In nineteen seventy-five I was tall, awkward and wary of people. I haven’t changed at all.
The garbage men called me son. Other children teased me mercilessly. Anti-bullying laws did not exist. No Internet– no cell phones. People fried everything in a pound of butter. KFC was good. Ordering cable gave you ten extra channels. Kids played outside. Nothing was open for business on Sunday– unless you count Church. Squirming through one hour of Latin Mass in the clumpy, pinching tight shoes my mother insisted on buying.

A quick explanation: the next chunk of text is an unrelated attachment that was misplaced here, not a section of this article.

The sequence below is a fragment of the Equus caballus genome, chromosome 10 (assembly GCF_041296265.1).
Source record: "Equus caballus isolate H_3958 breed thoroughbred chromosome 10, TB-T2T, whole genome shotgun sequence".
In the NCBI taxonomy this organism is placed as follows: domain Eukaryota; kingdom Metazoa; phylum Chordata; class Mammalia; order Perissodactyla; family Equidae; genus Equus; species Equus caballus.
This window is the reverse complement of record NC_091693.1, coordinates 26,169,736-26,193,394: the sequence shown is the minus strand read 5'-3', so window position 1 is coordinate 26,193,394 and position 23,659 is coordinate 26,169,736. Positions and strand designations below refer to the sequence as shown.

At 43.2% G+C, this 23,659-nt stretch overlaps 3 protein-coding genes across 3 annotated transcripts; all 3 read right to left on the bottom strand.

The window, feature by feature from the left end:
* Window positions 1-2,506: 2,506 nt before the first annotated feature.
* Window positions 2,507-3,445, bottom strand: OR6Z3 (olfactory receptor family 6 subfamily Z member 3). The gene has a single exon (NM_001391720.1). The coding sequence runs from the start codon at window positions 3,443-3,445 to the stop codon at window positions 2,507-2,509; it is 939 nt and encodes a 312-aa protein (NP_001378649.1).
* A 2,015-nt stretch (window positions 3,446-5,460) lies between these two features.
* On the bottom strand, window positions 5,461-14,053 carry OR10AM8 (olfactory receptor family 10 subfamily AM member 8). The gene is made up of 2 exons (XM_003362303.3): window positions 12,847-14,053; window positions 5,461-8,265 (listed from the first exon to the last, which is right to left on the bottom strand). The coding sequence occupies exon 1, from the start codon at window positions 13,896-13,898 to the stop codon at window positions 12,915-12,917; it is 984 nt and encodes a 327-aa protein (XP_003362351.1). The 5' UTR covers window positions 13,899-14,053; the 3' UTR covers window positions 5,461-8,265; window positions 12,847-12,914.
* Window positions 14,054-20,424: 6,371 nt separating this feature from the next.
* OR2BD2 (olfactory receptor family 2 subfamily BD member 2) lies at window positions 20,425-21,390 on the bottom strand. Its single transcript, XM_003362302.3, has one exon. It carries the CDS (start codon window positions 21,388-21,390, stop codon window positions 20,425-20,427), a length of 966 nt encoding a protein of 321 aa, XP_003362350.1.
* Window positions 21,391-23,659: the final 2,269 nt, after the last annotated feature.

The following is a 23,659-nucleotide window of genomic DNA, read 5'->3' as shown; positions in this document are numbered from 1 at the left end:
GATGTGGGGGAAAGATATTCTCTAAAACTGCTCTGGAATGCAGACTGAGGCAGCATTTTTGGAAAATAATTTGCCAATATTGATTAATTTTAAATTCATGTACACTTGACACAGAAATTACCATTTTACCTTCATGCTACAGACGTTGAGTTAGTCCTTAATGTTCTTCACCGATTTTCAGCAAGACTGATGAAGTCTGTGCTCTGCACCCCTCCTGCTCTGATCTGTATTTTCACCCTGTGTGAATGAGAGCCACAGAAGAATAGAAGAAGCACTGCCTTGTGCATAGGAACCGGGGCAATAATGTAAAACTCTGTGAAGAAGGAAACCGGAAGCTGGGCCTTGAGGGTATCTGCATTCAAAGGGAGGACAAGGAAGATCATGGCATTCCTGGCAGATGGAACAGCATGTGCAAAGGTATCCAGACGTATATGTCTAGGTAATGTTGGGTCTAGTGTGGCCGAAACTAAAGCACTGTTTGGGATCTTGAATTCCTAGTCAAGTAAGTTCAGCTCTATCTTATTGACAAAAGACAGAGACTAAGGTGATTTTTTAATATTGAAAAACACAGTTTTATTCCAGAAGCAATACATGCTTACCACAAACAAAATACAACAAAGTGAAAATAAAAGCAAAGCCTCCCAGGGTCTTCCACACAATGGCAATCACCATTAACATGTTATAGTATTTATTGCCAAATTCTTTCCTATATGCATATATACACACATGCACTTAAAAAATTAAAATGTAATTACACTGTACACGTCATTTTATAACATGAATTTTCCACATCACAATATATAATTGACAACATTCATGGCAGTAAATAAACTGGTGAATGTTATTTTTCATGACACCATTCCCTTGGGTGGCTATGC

All of this paled to the question. The feared, dreaded hated question adults felt compelled to ask children.
What do you want to be when you grow up?
I was eight. I didn’t have it mapped out yet. I gave a stock answer. Ballerina, gymnast, teacher. It didn’t matter how I answered. Only that I answered appropriately. Every response was met with an “oh well that’s lovely dear“. Each adult questioner was given a different answer. I doubt they compared notes. I couldn’t give my real answer for fear of unbridled ridicule.
I wanted to be Stevie Nicks.